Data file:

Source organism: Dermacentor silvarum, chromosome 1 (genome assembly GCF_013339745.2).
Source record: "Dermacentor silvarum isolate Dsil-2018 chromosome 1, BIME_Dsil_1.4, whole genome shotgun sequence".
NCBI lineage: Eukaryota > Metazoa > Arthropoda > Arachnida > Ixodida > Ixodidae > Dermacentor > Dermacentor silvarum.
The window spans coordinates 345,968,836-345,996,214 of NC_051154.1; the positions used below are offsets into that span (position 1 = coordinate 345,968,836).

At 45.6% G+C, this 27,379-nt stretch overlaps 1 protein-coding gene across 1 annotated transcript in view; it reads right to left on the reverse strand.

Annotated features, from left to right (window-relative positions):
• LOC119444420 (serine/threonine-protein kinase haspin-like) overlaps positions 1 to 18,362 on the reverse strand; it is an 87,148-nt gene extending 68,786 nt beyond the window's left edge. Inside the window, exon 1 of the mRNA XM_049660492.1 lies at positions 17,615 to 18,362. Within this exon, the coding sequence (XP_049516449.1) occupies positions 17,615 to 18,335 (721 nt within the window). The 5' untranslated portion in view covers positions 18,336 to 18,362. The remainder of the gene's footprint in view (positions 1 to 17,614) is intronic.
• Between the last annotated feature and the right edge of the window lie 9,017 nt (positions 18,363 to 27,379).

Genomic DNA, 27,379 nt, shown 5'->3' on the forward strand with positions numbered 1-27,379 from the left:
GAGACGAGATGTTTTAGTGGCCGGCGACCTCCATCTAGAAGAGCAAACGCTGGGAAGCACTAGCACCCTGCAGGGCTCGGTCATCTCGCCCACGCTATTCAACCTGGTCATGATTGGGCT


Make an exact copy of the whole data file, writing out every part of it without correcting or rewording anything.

Source organism: Dermacentor silvarum, chromosome 1 (genome assembly GCF_013339745.2).
Source record: "Dermacentor silvarum isolate Dsil-2018 chromosome 1, BIME_Dsil_1.4, whole genome shotgun sequence".
NCBI lineage: Eukaryota > Metazoa > Arthropoda > Arachnida > Ixodida > Ixodidae > Dermacentor > Dermacentor silvarum.
The window spans coordinates 345,968,836-345,996,214 of NC_051154.1; the positions used below are offsets into that span (position 1 = coordinate 345,968,836).

At 45.6% G+C, this 27,379-nt stretch overlaps 1 protein-coding gene across 1 annotated transcript in view; it reads right to left on the reverse strand.

Annotated features, from left to right (window-relative positions):
• LOC119444420 (serine/threonine-protein kinase haspin-like) overlaps positions 1 to 18,362 on the reverse strand; it is an 87,148-nt gene extending 68,786 nt beyond the window's left edge. Inside the window, exon 1 of the mRNA XM_049660492.1 lies at positions 17,615 to 18,362. Within this exon, the coding sequence (XP_049516449.1) occupies positions 17,615 to 18,335 (721 nt within the window). The 5' untranslated portion in view covers positions 18,336 to 18,362. The remainder of the gene's footprint in view (positions 1 to 17,614) is intronic.
• Between the last annotated feature and the right edge of the window lie 9,017 nt (positions 18,363 to 27,379).

Genomic DNA, 27,379 nt, shown 5'->3' on the forward strand with positions numbered 1-27,379 from the left:
GAGACGAGATGTTTTAGTGGCCGGCGACCTCCATCTAGAAGAGCAAACGCTGGGAAGCACTAGCACCCTGCAGGGCTCGGTCATCTCGCCCACGCTATTCAACCTGGTCATGATTGGGCT